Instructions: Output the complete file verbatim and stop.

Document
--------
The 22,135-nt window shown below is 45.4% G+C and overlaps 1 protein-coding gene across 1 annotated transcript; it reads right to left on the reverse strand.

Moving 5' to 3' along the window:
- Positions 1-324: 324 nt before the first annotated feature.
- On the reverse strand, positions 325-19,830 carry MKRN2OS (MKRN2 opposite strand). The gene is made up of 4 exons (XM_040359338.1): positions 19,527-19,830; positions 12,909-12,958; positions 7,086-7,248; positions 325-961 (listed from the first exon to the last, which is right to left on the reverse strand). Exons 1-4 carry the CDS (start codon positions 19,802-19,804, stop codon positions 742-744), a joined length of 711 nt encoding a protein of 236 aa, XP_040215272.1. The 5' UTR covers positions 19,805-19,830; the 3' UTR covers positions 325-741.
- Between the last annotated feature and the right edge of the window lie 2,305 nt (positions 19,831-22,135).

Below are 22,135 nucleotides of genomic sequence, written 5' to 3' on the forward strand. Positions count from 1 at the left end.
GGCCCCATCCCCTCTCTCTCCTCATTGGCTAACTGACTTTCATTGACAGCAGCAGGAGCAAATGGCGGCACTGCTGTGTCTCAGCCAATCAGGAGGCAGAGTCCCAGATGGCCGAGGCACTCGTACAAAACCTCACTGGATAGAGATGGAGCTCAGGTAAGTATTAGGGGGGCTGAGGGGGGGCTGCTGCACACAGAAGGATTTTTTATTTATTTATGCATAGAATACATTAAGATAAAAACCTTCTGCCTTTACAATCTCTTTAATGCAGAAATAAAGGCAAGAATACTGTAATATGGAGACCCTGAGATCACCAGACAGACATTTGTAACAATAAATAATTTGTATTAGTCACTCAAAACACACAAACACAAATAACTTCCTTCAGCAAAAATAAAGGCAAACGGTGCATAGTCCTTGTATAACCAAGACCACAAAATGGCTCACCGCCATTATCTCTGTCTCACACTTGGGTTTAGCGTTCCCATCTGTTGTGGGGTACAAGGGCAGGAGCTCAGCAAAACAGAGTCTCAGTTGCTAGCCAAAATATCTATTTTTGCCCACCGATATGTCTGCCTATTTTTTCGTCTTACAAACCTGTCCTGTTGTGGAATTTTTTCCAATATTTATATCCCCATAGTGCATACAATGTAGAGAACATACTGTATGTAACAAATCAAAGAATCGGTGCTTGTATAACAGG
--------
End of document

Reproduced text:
The 22,135-nt window shown below is 45.4% G+C and overlaps 1 protein-coding gene across 1 annotated transcript; it reads right to left on the reverse strand.

Moving 5' to 3' along the window:
- Positions 1-324: 324 nt before the first annotated feature.
- On the reverse strand, positions 325-19,830 carry MKRN2OS (MKRN2 opposite strand). The gene is made up of 4 exons (XM_040359338.1): positions 19,527-19,830; positions 12,909-12,958; positions 7,086-7,248; positions 325-961 (listed from the first exon to the last, which is right to left on the reverse strand). Exons 1-4 carry the CDS (start codon positions 19,802-19,804, stop codon positions 742-744), a joined length of 711 nt encoding a protein of 236 aa, XP_040215272.1. The 5' UTR covers positions 19,805-19,830; the 3' UTR covers positions 325-741.
- Between the last annotated feature and the right edge of the window lie 2,305 nt (positions 19,831-22,135).

Below are 22,135 nucleotides of genomic sequence, written 5' to 3' on the forward strand. Positions count from 1 at the left end.
GGCCCCATCCCCTCTCTCTCCTCATTGGCTAACTGACTTTCATTGACAGCAGCAGGAGCAAATGGCGGCACTGCTGTGTCTCAGCCAATCAGGAGGCAGAGTCCCAGATGGCCGAGGCACTCGTACAAAACCTCACTGGATAGAGATGGAGCTCAGGTAAGTATTAGGGGGGCTGAGGGGGGGCTGCTGCACACAGAAGGATTTTTTATTTATTTATGCATAGAATACATTAAGATAAAAACCTTCTGCCTTTACAATCTCTTTAATGCAGAAATAAAGGCAAGAATACTGTAATATGGAGACCCTGAGATCACCAGACAGACATTTGTAACAATAAATAATTTGTATTAGTCACTCAAAACACACAAACACAAATAACTTCCTTCAGCAAAAATAAAGGCAAACGGTGCATAGTCCTTGTATAACCAAGACCACAAAATGGCTCACCGCCATTATCTCTGTCTCACACTTGGGTTTAGCGTTCCCATCTGTTGTGGGGTACAAGGGCAGGAGCTCAGCAAAACAGAGTCTCAGTTGCTAGCCAAAATATCTATTTTTGCCCACCGATATGTCTGCCTATTTTTTCGTCTTACAAACCTGTCCTGTTGTGGAATTTTTTCCAATATTTATATCCCCATAGTGCATACAATGTAGAGAACATACTGTATGTAACAAATCAAAGAATCGGTGCTTGTATAACAGG